You have to know when to let up after a certain point, otherwise you’ll get very white or very dark images ! With digital colour timing at the end, now you can fix a lot of things that you couldn’t twenty years ago with classic colour timing methods.

Did it take you more time on set ?

GS : The film was shot in fourteen weeks, but given the complexity of the setups, and the five languages spoken on set, I can tell you that I didn’t have much time for the lighting. Once the ball was rolling, we had to push through and try to shoot as many scenes as possible during the day. Most of the work was done in advance, with three previous visits to Georgia, during which we were able to put everything down on paper and plan a shooting schedule in advance for the shoulder camera. This was very different than the other films (OSS 177, The Artist) that were heavily story-boarded.

What about the lenses ?

GS : We shot most of the time with the new lightweight Angenieux 45-120mm zoom, which we used almost all the time at minimum aperture and the 15-40mm for a few wide shots. Sometimes I used a Cooke S4 series for nighttime shots or some dialogue scenes that were more “posed”. We used absolutely no diffusers or filters of any kind, which was a first for me on close-ups of actresses like Anette Bening or Bérénice Bejo. Bleach bypass accentuates any shininess and shadows, and even after colour timing, I think that we discover a completely different face on Bérénice, with her freckles and small scar, which are usually hidden by the light and makeup.
The choice to shoot with zooms allowed us to do the staging very rapidly. Michel would change shot types in the middle of a shot in order to focus in on a face or an expression, despite the fact that the shot had begun wide or medium. For me it was more difficult because the lighting had to keep up, and it was rare that I was actually able to change equipment for the close-ups.
In terms of lighting, I mostly opted for sources placed off screen, and the fewest possible spotlights on set. This was to avoid distracting the many non-professional actors whose attention was quickly distracted by whatever peripheral movements the technical team would make...
At the same time, Michel was very vigilant to make sure the light remained realistic, calling me to task several times when a shadow seemed too artificial or a composition too affected.

MH : The against-the-light shots, for example ! It’s almost automatic on set to make sure there’s a little bit of against-the-light on the actress… Here, we quickly realized that that didn’t work. So we didn’t use any in this film ! Same went for me, I was often tempted to use a dolly but forewent it. Instead, a wheelchair did the trick.

What is the "look" documentary imposes a certain absence of light ?

GS : Whilst preparing, I remember that Michel told us that this was not a movie where you could play around ! Decoration, costumes, visuals… everything had to be done discreetly and had to appear just the right way, because once they were in the frame, they became extremely important. So the temptation would have been not to light.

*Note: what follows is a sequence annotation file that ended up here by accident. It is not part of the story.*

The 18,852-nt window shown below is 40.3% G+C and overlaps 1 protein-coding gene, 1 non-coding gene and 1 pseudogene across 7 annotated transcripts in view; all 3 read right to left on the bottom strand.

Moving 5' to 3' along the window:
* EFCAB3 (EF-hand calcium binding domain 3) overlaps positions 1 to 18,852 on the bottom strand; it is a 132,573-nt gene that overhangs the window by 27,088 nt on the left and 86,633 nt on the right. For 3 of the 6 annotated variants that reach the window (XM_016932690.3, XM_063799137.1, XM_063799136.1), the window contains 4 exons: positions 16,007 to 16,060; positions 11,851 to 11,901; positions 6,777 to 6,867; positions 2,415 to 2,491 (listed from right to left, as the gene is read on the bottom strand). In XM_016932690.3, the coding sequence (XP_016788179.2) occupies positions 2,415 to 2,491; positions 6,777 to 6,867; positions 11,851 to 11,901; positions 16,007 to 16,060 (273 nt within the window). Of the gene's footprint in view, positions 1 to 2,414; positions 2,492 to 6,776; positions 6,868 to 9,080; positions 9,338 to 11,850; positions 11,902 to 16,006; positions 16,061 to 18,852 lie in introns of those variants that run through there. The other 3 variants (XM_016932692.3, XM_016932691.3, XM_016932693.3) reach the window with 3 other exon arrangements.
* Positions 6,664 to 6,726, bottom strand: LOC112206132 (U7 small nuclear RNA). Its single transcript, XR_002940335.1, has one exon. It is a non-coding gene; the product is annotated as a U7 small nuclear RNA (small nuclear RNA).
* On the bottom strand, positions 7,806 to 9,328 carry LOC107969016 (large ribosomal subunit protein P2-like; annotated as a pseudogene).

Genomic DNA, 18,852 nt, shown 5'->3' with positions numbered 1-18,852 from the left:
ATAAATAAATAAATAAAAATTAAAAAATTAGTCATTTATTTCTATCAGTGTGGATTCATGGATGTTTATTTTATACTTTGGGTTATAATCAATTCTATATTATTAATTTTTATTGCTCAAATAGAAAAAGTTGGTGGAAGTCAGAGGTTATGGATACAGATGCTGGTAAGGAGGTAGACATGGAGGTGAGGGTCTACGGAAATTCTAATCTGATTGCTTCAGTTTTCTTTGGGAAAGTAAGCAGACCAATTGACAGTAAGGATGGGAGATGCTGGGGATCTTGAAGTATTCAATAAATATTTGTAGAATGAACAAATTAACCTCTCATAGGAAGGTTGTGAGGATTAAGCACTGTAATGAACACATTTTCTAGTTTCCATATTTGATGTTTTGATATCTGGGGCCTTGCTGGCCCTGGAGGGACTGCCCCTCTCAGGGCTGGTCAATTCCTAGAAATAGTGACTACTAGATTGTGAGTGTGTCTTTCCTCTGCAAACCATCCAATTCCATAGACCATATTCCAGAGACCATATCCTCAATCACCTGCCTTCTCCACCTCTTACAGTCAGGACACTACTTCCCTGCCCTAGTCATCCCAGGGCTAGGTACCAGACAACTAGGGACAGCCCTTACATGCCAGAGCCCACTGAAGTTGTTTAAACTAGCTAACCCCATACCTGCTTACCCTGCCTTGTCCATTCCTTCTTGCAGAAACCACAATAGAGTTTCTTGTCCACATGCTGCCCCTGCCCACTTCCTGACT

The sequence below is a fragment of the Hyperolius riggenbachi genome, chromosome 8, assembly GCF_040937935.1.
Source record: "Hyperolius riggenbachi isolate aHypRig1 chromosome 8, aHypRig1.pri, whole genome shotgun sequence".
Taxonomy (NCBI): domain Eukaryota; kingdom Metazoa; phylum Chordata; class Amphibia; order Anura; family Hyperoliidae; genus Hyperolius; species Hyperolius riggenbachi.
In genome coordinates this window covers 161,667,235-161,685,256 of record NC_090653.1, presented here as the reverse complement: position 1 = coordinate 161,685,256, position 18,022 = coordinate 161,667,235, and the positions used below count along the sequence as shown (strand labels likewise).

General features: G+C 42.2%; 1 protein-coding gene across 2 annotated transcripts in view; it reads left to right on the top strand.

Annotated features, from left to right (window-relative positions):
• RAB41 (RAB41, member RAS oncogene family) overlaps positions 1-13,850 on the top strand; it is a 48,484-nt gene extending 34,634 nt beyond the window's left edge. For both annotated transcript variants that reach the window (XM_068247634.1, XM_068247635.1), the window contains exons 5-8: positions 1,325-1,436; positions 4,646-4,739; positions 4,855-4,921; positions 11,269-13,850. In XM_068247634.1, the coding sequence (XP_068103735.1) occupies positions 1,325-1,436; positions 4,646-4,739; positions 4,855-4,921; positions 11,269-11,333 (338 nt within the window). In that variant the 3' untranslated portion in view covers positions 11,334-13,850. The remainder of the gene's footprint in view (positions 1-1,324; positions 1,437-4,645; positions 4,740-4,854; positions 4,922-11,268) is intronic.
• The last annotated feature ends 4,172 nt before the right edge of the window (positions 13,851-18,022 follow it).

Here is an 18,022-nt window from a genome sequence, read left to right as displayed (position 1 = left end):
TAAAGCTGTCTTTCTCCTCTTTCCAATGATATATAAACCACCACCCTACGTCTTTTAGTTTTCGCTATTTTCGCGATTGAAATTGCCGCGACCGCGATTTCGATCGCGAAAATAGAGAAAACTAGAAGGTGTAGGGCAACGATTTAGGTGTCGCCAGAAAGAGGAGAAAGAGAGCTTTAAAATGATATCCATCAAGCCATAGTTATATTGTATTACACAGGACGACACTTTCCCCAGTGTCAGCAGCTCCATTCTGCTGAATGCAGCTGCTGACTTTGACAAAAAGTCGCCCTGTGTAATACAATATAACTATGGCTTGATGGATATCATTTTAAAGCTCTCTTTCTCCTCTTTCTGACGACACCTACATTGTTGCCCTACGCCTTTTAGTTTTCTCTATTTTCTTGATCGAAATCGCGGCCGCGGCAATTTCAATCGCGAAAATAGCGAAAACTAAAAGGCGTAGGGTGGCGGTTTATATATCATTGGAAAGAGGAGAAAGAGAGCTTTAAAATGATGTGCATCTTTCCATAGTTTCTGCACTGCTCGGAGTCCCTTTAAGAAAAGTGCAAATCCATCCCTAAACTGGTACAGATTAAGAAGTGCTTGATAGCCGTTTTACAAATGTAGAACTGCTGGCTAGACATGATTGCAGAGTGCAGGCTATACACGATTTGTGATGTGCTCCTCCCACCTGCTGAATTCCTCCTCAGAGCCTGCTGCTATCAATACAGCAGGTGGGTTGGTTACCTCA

But as a cinematographer, you know that that’s not how it works. On the contrary, I think that you really have to work with the light so that it isn’t visible, just in the same way that Michel had to be very precise and demanding on the scenography in order so that it wouldn’t be noticeable either.
And then we didn’t have an unlimited budget… We couldn’t film for six months and wait for good natural light for every shot the way that some American directors can !

Were some scenes more complex than others to shoot ?

GS : The film has a lot of cuts, but there were a couple of long takes that were very complex. To make them easier, I called on Rodolphe Lauga, a Steadicam operator, but who only did shoulder takes. One of the most difficult was the four-minute-long nighttime shot that began outside in the rain, crossed two enormous rooms full of soldiers lit with braseros, and ended with an intimate dialogue scene in a staircase. It was a real challenge for me as a camera operator. With nearly fourteen rehearsals and eight takes, I didn’t regret calling on him. But you won’t see him because we cut that shot out during editing !

MH : It’s true that it was a very lovely long take… Maybe it was even a little too cinematic ! All jokes aside, that scene was in the screenplay simply to make the story more understandable.
And then when the film takes shape during editing, sometimes these things ooze from every pore of the film. In this case, that scene had become a sort of pleonastic reference to disillusionment with the notion of heroism. But I will include it with the bonuses when it is released on DVD !

Was it hard to resist the temptation to make things more “cinematographic” while shooting this film ?

MH : Fatigue is a trap. Fourteen weeks is forever ! You can fall into a sort of complacency, and you have to deal with the temptation to go towards what you’re comfortable doing versus sticking to what you set out to do at the beginning. It’s hard to stay the course and not to fall prey to the spectacular side of war, with all its machinery, the helicopters that take off with everyone on set stopping to watch...
Thus doing, you glorify a very cinematographic type of adrenaline and you stray from your goal. And this effort can’t stop once filming has come to a close. You also have to continue afterwards, during editing…
You have to say no to multichannel sound effects in order to remain true to the capacities of the human ear. Otherwise, the image isn’t seen in the same way. The same goes for the music, and we chose to forego a “score” and to only include music justified by what is happening on screen. During colour timing, we made sure that the image remained humble, because it is very tempting to “make the visuals look nice” with modern technologies. I hope that we attained our goal !

(Interview conducted by François Reumont for the AFC and translated from French by Alex Raiffe)